The pianist said it was Agnes de Mille's birthday and that perhaps I could sing happy birthday.   I have since learned from real singers that happy  birthday is not that easy.  Anyway, I happen to have a big, excellent voice so when it came my turn, I walked up to her, about 8 feet away, and blew it up.  Her eyes got real wide and she turned to the director and assistants and said "my god, he can sing."  From that they ended up asking me to not only do the dance parts, but they asked me to learn and accompany the singers of the company too and ended up being  asked to sing on the musical album that was made from the performers.  

More importantly...  she then asked me to 'read'.

A second thing I was totally unprepared for. I ended up reading for the part of Harry Beaton.  At the beginning of the process, I was actually offered the role of Harry Beaton, a principal role.  Unfortunately shortly after that, John Curry, the Olympic ice skater was brought in to do the role, a star turn and audience draw, do I lost that principal role.  Still, after starting very late as a dancer, going to NY with scant funds, going to a first audition ever and grabbing a Broadway show was not a bad start."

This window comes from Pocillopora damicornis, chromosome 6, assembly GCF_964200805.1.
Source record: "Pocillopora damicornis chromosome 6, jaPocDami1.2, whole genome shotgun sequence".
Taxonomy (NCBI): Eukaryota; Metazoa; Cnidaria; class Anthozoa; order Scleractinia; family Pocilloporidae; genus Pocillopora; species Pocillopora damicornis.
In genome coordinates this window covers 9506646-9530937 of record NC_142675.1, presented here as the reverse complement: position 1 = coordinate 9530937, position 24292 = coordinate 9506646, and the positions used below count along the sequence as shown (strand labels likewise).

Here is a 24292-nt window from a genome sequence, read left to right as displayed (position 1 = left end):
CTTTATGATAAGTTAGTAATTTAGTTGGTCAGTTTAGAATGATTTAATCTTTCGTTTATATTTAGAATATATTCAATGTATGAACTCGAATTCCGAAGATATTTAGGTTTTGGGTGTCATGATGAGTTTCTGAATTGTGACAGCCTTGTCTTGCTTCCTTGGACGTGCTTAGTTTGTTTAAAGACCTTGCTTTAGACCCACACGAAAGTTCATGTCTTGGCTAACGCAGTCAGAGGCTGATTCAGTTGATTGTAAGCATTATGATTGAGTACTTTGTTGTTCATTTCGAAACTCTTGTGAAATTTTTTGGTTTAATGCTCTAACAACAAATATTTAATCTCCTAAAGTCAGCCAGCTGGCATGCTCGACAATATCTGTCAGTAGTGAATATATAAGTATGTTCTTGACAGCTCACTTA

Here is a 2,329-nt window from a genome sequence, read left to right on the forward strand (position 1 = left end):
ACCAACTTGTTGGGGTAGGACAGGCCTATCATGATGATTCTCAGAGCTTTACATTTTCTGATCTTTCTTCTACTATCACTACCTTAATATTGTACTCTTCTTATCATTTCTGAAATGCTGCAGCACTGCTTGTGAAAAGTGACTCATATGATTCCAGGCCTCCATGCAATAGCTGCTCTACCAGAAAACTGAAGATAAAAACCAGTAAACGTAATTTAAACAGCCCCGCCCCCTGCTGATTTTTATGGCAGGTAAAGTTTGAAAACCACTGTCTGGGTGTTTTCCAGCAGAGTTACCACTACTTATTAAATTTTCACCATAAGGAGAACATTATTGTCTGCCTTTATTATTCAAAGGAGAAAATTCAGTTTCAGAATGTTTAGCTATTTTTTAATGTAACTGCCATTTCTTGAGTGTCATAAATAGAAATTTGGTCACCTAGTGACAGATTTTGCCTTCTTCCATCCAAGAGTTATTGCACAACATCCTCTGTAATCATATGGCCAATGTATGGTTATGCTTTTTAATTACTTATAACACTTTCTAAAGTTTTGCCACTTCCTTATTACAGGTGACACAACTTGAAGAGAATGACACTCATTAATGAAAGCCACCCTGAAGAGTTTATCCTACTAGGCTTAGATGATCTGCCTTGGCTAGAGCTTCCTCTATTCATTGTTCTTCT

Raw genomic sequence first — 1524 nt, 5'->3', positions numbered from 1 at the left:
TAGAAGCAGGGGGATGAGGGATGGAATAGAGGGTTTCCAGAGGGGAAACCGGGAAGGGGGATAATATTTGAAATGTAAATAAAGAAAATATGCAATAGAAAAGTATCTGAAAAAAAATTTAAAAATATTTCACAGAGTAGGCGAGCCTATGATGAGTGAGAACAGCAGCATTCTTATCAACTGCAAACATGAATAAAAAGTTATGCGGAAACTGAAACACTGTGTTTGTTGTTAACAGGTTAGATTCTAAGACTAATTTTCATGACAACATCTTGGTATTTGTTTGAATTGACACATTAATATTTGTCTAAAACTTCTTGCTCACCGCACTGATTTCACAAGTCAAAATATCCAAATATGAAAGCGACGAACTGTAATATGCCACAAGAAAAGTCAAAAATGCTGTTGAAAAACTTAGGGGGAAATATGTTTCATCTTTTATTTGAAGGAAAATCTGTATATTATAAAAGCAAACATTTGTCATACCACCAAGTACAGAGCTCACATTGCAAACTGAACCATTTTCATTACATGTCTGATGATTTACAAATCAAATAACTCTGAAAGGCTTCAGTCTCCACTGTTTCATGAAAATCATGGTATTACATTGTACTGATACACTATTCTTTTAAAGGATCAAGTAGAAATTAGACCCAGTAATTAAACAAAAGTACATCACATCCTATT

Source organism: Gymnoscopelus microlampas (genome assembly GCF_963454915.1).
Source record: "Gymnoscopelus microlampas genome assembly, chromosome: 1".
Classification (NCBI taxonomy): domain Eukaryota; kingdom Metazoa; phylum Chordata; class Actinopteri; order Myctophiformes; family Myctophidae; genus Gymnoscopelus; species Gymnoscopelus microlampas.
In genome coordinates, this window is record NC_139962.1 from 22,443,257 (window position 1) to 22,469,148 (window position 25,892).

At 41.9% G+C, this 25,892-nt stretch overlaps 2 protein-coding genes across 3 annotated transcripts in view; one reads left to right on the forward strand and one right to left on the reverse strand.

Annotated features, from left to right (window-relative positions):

end of David's memories.

David entered Colorado College in 1974. And graduated in 1977. But while there, the theatrical bent he had acquired at Fountain Valley, flourished. He started developing as a dancer - male ballet dancer. His well developed athletic skills, his handsome looks  and the skills he learned while there first of all saw him on Colorado Springs stages with the Symphony in the Nutcracker Suite in two years. By the time he graduated in 1977 he had decided to give Broadway a try, where he went by 1979.  

               David as Dancer in Colorado Springs

His mother, Patsy, was thrilled at his choices. She always supported what our children wanted to do in life, and given her own love of classical music she was delighted at what he was attempting to do with dance.

 

Then, in 1979 he was contacted for a movie part. Here is that story in the Gazette Telegraph newspaper

 

 

 

 

Rebecca

Rebecca, 3 years younger than David, attended at Patsy's behest, Immanual Lutheran School 1969 - 1971 while we were still at Fort Carson. Enough classmates from Fort Carson went there that the post offered a small school bus ride to and from the church-school near downtown Colorado Springs 15 miles away from the Post.